Construction Literary Magazine

Fall 2020

Two Poems

Two Poems

Photograph via Flickr by Mariana Zanatta

Trying to Sleep

It’s not to practice death, you sop,
hands folded—like a man displayed—
at the waist, below where God blew
the first breath. So pop the soliloquy’s
balloon with a sharpened jawbone,
pop this bubble taut with self-talk.

Self to the self: give up or give
out. Your wife beside you sleeps
the even sleep of a seesaw, weight
and counterweight. In life goes,
and out, air to the chest’s throne.
Her ribs shape not a cage but a fence.

The gate creaks when she leaves
her body behind. She sighs in the field.
Morning’s a far way off.
You’ve gone ahead. She’ll be along.

The Father’s Hand

He claims it could shatter a Masterlock,
crack the hasp clean. But today, unreclined,
father sleeps in stuttered fits, one hand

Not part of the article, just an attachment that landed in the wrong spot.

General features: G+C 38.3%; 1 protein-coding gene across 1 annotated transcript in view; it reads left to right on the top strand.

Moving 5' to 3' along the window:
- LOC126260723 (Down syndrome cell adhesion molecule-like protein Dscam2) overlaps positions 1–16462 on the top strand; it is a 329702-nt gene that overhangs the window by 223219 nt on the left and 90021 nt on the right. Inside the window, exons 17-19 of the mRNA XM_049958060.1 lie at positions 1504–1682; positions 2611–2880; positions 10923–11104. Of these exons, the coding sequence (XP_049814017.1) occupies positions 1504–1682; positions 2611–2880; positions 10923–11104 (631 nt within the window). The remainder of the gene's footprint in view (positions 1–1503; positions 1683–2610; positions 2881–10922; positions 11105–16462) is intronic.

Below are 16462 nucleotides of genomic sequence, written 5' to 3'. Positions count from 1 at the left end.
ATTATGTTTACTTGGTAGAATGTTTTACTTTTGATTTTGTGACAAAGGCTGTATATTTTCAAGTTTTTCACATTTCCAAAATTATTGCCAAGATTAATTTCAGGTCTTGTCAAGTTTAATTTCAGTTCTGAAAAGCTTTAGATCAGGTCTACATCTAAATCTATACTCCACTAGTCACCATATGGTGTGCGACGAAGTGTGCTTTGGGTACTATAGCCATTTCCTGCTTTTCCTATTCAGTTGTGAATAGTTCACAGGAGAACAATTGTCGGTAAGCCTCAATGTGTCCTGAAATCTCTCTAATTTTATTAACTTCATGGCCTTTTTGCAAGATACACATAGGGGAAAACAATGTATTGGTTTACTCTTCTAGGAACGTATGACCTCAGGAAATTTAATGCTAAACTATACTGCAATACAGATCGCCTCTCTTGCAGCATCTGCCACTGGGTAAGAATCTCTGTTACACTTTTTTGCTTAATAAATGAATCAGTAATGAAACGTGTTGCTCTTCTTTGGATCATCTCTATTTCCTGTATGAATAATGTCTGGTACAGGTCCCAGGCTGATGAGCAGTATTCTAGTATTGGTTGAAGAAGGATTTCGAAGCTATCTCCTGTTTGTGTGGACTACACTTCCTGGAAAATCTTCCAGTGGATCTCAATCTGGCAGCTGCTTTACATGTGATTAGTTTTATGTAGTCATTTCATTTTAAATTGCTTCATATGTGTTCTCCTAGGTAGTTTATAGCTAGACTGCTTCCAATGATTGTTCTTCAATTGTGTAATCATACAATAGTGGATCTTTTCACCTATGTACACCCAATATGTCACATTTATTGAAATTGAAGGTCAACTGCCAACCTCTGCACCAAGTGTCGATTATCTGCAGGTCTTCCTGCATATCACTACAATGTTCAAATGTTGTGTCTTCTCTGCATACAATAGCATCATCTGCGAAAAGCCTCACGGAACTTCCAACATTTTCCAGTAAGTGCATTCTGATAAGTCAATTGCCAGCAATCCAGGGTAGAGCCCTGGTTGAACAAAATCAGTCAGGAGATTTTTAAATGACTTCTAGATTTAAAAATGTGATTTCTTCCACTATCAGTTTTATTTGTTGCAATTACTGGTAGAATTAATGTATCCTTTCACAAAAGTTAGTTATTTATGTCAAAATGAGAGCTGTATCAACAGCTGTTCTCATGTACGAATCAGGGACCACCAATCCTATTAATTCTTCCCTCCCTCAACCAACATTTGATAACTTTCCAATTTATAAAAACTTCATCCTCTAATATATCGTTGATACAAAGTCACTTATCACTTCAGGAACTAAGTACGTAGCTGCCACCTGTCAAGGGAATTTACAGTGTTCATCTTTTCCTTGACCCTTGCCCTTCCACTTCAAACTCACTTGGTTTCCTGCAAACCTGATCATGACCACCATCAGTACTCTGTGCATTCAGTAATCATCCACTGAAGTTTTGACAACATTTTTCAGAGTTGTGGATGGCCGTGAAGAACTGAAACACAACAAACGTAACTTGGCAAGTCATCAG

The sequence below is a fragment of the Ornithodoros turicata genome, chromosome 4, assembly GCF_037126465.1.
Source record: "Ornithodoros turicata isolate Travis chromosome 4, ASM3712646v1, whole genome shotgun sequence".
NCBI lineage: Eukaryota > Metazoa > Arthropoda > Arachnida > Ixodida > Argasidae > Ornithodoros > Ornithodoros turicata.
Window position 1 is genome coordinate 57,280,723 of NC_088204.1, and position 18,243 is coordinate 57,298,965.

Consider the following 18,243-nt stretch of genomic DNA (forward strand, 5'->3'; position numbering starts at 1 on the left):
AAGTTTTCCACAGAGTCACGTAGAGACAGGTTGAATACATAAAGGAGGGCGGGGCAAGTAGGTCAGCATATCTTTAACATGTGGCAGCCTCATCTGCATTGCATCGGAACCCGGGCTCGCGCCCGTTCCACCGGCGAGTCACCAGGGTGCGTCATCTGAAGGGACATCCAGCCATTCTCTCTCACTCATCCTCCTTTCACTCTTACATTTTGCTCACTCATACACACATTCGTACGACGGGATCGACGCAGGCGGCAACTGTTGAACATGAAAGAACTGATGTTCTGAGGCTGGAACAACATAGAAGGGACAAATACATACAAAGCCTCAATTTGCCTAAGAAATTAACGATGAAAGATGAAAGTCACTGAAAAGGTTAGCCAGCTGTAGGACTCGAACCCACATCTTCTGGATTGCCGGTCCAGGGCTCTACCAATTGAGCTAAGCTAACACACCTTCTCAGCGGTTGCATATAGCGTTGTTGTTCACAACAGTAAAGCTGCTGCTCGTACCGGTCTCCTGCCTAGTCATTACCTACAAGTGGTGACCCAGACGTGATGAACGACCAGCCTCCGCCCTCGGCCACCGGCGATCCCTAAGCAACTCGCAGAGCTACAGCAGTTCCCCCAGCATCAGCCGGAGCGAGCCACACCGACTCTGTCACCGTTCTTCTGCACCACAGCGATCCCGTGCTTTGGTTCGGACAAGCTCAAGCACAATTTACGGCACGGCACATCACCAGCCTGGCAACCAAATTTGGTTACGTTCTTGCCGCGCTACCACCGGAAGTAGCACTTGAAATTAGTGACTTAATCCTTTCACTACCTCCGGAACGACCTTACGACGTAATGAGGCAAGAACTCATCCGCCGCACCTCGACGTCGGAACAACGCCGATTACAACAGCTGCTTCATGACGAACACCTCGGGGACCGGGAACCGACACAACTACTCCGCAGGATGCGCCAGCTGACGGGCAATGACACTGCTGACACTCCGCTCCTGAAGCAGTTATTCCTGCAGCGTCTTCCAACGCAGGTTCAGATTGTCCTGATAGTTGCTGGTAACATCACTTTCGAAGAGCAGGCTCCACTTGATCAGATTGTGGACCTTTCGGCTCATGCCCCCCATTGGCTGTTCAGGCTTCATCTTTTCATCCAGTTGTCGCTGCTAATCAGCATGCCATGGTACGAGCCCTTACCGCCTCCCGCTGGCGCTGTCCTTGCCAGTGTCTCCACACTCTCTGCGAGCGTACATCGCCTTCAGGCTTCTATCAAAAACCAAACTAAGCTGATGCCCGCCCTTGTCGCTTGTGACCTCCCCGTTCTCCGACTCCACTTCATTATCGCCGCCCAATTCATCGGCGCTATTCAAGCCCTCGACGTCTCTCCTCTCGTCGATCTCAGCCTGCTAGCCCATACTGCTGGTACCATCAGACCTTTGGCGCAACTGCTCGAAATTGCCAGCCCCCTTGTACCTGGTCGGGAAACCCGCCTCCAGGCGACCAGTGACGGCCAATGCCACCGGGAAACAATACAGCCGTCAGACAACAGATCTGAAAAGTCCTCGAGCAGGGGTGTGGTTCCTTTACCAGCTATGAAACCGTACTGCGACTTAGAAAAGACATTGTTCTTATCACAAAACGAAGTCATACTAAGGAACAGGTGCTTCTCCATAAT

grinds the naugahyde, and his mind
drifts in dream, how he cracked
his clay after it hardened. What he made
snapped free of the man and plays alone
in the failing day, stomping the last
of the dappled light through cottonwoods,
yellow leaves all turned by blight.
Smoke rises from behind their single-wide
with its warped siding, its lean, cartoon sheets
covering high windows. From inside
the burn barrel: sandbox shovels,
a wooden mallet with a splintered haft,
rags that stink of mineral spirits.
And a doll’s head gone bald, the hair
black plastic that drips down her ruined face.
The shirtless child, that spent lead slug
of a child, dips a stick in the barrel
and draws forth the scorched head,
sets to cooling her, smoothes the cheeks.
Goes back for the shovels and holds
the doll before him like a lantern
at the mouth of a sloping tunnel
that, he knows, soon will be a chute.